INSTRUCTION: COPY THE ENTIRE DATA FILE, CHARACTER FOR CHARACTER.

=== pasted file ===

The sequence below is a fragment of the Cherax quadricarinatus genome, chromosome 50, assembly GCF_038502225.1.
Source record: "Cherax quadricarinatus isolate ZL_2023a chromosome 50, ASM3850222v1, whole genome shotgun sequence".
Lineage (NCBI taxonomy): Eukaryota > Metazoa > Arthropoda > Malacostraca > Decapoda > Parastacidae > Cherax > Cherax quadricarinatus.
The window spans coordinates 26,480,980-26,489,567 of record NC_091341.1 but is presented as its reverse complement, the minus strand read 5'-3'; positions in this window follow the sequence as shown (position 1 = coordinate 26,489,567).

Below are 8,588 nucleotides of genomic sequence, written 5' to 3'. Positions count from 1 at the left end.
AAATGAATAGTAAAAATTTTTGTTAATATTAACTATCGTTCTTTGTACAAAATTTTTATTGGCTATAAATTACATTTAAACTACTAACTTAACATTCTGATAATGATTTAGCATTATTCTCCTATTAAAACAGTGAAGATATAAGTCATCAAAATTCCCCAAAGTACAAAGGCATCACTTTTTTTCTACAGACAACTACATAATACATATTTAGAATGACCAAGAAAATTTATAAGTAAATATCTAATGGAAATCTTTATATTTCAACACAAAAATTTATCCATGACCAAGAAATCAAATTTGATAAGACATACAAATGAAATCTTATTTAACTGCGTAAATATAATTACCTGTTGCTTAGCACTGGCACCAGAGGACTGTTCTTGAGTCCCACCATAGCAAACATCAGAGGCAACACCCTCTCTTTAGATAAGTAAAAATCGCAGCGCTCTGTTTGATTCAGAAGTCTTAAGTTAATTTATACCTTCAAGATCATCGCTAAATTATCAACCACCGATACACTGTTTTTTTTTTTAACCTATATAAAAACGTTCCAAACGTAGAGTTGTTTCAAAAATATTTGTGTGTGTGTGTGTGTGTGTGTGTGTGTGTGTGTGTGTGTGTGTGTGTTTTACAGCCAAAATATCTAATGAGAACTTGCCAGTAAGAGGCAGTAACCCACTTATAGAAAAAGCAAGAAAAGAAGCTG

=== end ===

The sequence below is a fragment of the Cherax quadricarinatus genome, chromosome 50, assembly GCF_038502225.1.
Source record: "Cherax quadricarinatus isolate ZL_2023a chromosome 50, ASM3850222v1, whole genome shotgun sequence".
Lineage (NCBI taxonomy): Eukaryota > Metazoa > Arthropoda > Malacostraca > Decapoda > Parastacidae > Cherax > Cherax quadricarinatus.
The window spans coordinates 26,480,980-26,489,567 of record NC_091341.1 but is presented as its reverse complement, the minus strand read 5'-3'; positions in this window follow the sequence as shown (position 1 = coordinate 26,489,567).

Below are 8,588 nucleotides of genomic sequence, written 5' to 3'. Positions count from 1 at the left end.
AAATGAATAGTAAAAATTTTTGTTAATATTAACTATCGTTCTTTGTACAAAATTTTTATTGGCTATAAATTACATTTAAACTACTAACTTAACATTCTGATAATGATTTAGCATTATTCTCCTATTAAAACAGTGAAGATATAAGTCATCAAAATTCCCCAAAGTACAAAGGCATCACTTTTTTTCTACAGACAACTACATAATACATATTTAGAATGACCAAGAAAATTTATAAGTAAATATCTAATGGAAATCTTTATATTTCAACACAAAAATTTATCCATGACCAAGAAATCAAATTTGATAAGACATACAAATGAAATCTTATTTAACTGCGTAAATATAATTACCTGTTGCTTAGCACTGGCACCAGAGGACTGTTCTTGAGTCCCACCATAGCAAACATCAGAGGCAACACCCTCTCTTTAGATAAGTAAAAATCGCAGCGCTCTGTTTGATTCAGAAGTCTTAAGTTAATTTATACCTTCAAGATCATCGCTAAATTATCAACCACCGATACACTGTTTTTTTTTTTAACCTATATAAAAACGTTCCAAACGTAGAGTTGTTTCAAAAATATTTGTGTGTGTGTGTGTGTGTGTGTGTGTGTGTGTGTGTGTGTGTGTGTGTTTTACAGCCAAAATATCTAATGAGAACTTGCCAGTAAGAGGCAGTAACCCACTTATAGAAAAAGCAAGAAAAGAAGCTG